The internal is built with the sole purpose of bringing the employees together to allow knowledge sharing to take place seamlessly. The workers have embraced team spirit and their actions are all geared towards a joint goal of improving customer experience. Even when the internal competition is implemented, it is not individuals versus individuals but rather the competition is between the business units.

The last dimension is feminism as opposed to masculinity where the company’s employees embrace cooperation, caring for others, and solidarity. On the contrary, masculinity is associated with workers pursuing individual achievements and success through antagonism (Beugelsdijk & Welzel, 2018). The culture change from cooperation to competition has not changed the femininity dimension. Zang states that “it was hard to tell employees that while they were competing against each other in the market, they also belonged to the same company” (Ibarra et al., 2019, p. 7). It is this statement that clarifies that solidarity and cooperation within Alibaba remain the vital elements of the company’s OB.


The success of Alibaba can be attributed to the ability of the company to implement culture changes to make the workers even better. However, as the organization grows exponentially, then it might have to rely more on the loyalty and goodwill of the employees. A further culture change would need to take place, which is not an easy task. According to Walker and Soule (2017), changing a firm’s culture will require a movement rather than a mandate. Additionally, the authors state that while a manager may demand compliance, they cannot dictate trust, optimism, creativity, or conviction. The recommended approach to make Alibaba even better through further culture changes is the adoption of the culture of corporate citizenship.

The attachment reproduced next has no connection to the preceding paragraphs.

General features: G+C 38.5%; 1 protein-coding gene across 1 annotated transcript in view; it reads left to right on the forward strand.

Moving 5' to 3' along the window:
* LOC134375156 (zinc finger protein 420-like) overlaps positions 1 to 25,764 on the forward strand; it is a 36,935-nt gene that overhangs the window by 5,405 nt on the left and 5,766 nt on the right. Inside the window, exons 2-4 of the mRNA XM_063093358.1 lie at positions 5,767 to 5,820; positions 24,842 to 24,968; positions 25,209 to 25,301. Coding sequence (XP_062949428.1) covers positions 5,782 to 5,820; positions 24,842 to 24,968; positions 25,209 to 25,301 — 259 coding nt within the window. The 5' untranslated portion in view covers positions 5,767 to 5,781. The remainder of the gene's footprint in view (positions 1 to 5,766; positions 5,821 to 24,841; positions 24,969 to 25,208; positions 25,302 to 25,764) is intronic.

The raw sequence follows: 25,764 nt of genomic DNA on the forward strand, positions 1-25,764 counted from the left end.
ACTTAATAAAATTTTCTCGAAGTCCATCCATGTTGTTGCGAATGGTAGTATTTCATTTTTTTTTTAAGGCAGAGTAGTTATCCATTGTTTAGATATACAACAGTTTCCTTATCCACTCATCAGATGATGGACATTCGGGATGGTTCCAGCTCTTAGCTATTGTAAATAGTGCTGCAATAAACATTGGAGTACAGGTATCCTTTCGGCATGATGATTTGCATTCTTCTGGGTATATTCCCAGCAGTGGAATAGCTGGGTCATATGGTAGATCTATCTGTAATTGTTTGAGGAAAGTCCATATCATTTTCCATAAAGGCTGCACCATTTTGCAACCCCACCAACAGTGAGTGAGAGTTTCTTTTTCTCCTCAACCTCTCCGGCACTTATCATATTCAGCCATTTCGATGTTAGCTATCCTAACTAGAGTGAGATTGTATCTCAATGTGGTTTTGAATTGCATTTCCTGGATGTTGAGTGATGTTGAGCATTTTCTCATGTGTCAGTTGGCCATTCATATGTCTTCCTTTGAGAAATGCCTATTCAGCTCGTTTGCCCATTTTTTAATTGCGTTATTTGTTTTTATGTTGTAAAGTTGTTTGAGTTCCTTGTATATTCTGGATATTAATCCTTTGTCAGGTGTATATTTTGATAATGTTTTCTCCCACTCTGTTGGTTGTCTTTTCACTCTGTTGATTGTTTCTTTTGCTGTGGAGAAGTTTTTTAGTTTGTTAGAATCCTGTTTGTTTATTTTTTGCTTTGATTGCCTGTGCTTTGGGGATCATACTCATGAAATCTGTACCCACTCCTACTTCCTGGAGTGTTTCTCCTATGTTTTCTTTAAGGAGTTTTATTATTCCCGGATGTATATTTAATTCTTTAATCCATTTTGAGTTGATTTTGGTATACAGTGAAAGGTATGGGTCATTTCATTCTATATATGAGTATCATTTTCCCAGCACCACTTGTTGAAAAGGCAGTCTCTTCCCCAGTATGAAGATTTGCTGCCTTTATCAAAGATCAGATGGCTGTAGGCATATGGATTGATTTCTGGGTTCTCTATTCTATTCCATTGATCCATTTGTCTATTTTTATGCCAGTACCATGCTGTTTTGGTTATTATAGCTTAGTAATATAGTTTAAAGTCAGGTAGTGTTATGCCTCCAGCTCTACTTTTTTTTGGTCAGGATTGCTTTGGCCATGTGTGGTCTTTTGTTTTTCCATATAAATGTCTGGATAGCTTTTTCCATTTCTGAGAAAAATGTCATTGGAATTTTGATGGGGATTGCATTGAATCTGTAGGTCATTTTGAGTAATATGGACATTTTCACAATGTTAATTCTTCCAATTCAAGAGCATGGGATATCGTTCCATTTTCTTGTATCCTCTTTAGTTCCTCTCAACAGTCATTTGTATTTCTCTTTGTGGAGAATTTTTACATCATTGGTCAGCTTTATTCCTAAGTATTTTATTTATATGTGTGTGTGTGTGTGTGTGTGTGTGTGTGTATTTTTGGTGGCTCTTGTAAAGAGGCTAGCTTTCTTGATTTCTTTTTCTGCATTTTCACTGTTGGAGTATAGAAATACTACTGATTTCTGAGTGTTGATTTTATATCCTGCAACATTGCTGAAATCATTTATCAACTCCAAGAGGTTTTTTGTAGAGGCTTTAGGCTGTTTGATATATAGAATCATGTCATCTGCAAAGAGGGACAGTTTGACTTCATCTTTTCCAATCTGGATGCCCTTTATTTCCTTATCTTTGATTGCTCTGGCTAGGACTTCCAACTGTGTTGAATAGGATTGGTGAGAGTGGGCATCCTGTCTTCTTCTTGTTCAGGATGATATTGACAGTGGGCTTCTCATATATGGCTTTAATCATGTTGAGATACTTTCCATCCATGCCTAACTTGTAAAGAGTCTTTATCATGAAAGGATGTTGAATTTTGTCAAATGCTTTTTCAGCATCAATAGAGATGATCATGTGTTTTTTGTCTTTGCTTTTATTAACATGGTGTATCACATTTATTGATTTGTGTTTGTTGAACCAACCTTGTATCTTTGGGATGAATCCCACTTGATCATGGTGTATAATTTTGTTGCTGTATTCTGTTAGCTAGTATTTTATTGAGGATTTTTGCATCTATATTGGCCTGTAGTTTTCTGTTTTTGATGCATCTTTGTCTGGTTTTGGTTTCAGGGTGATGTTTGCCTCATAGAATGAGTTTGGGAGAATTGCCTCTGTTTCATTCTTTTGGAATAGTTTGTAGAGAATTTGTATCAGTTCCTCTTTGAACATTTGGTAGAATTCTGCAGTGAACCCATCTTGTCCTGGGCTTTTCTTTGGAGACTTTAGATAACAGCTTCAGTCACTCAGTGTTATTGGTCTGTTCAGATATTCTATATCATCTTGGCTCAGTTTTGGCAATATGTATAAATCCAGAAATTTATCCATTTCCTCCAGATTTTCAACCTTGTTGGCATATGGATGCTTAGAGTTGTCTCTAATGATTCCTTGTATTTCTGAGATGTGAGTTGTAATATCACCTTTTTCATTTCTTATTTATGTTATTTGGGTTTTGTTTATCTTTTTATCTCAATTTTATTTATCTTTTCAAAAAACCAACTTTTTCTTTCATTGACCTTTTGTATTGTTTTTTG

Organizational citizenship behavior (OCB) is a perfect way to improve employee performance. OCB works best in organizations which are knowledge-dependent, and it helps to appreciate the need to match key resources with the right behaviors to boost the entity’s competitive edge (Tefera & Hunsaker, 2020). OCB can be defined as the corporate behavior based on volunteerism where workers pursue the best interests of the company without feeling obligated and by not expecting to be rewarded (Taşkıran & Iyigun, 2019). Failure to behave in such a manner does not attract any punishment but building a culture on this concept increases the dependability of the employees and eliminates the need for micromanagement on the part of the managers.


Alibaba’s organizational behavior has brought success to the company majorly by building a culture which derives the best out of the workers. Hofstede’s dimensions of culture have been used to explain Alibaba’s OB which can be summarized as closeness between management and staff, uncertainty acceptance, collectivism, and femininity. Jack Ma’s personality has helped him build such a culture to reflect what he believes in, including a philosophy that shapes all actions of the workers. Culture change has been associated with the company’s growth, and, therefore, it has been recommended that further changes in values in the form of organizational citizenship behavior will help make Alibaba even better.


Beugelsdijk, S., & Welzel, C. (2018). Dimensions and dynamics of national culture. Journal of Cross-cultural psychology, 49(10), 1469–1505. Web.

Hammond, M. (2016). Introduction to organizational behaviour. In C. Crosss, & R. Carbery (Eds.), Organizational behaviour: An introduction (pp. 1–22). Palgrave.

Ibarra, H., Spungin, J., & Borpujari, R. (2019). Jack Ma at alibaba: Bulding a learning organization. Harvard Business School.

Mullins, L., & Christy, G. (2016). Management & organizational behavior. Pearson.

Taşkıran, G., & Iyigun, O. (2019). The relationship between organizational citizenship behavior and entrepreneurial orientation: A research in the hospitality industry. Procedia Computer Science, 158, 672–679. Web.

Tefera, C., & Hunsaker, W. (2020). Intangible assets and organizational citizenship behavior: A conceptual model. Heliyon, 6(7), 1–11. Web.

Walker, B., & Soule, S. (2017). Changing company culture requires a movement, not a mandate. Harvard Business Review. Web.